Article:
Found this HowStuffWorks article from back in May, thought that maybe some folks on the forums would be interested in reading. Very little of it relates directly to video games, but they touch on a lot of different kinds of licensing that illustrate just how crazy the whole process can get.
Here is the article.
A few choice excerpts:
* It turns out, however, that music licensing is something that happens constantly, all around us. When you listen to music on the radio, that music is licensed. When you hear music in a restaurant, that music is licensed too. In this article, you will have the chance to learn about all the different forms that music licensing can take.
* There are several things that can be copyrighted in any sound recording for a song.
There are the actual sounds themselves -- the performance of the work.
There are the notes that the musicians play to create the song -- they could be embodied in sheet music.
There are the lyrics for the song -- they can be written down on a sheet of paper.
* In the case of a "real song", like something you would hear on a top-40 radio play-list, there are several different parties involved with the song:
The label owns the actual sound recording -- the performance of the song as recorded in the label's studio.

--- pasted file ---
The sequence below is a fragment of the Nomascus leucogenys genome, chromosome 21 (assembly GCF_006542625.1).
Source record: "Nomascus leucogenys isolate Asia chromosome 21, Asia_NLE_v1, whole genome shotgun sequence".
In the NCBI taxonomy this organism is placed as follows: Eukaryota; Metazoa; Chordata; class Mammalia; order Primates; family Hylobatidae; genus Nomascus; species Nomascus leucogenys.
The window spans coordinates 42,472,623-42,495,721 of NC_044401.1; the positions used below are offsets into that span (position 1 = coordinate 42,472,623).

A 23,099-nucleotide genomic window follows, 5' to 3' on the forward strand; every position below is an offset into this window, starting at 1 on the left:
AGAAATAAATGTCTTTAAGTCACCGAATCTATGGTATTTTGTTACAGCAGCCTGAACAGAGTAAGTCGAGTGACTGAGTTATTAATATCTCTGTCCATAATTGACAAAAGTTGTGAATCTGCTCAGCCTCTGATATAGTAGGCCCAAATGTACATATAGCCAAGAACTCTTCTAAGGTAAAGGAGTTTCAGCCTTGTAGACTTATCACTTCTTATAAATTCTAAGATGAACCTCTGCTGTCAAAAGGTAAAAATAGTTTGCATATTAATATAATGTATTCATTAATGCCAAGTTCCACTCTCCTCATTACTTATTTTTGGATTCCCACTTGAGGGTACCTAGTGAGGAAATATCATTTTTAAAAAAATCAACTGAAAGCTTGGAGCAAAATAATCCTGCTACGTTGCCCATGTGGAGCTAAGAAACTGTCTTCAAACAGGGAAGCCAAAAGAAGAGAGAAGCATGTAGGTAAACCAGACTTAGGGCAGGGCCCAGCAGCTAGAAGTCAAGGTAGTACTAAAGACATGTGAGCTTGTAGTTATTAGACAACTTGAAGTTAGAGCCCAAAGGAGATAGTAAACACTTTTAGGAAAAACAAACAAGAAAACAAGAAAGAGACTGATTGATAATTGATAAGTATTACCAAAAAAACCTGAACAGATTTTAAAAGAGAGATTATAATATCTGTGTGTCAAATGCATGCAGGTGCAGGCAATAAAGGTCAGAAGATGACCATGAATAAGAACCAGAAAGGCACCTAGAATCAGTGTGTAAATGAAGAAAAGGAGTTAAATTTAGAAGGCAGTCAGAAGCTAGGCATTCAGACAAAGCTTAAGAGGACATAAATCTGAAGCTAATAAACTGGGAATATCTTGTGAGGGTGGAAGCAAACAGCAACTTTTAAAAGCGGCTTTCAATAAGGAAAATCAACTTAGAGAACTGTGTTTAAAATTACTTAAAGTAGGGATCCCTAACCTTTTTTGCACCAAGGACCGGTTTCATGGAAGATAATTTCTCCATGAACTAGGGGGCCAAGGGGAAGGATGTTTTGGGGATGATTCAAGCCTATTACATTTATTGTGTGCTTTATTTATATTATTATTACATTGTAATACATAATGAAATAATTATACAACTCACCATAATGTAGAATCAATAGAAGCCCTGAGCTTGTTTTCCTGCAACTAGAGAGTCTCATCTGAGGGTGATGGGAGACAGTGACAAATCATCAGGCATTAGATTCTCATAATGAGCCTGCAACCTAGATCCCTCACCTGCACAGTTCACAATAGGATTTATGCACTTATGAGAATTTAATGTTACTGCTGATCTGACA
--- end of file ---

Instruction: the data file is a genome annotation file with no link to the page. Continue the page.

The publisher works on behalf of the song's composer (the person who arranged the music) and songwriter (the person who wrote the lyrics). The composer and songwriter probably own the actual copyrights for the song, and the publisher represents them in all business dealings.
If you want to use a song for any reason, you have to somehow obtain rights at least from the publisher, and possibly from the label as well (if you are planning to use a specific performance).
* Low-end TV usage (e.g. -- music is playing from a jukebox in a scene, but no one in the scene is paying any attention to the music) -- free (for exposure) to $2,000 for a 5-year license. In a film, the fee would be $10,000 in perpetuity.
A more popular song is worth more, perhaps $3,000 for TV and $25,000 for film.
A song used as the theme song for a film might get $50,000 to $75,000.
Commercials fetch even more money: "a song can command anywhere from $25,000 to $500,000 plus per year. The typical range for a well-known song is $75,000 to $200,000 for a one year national usage in the United States, on television and radio."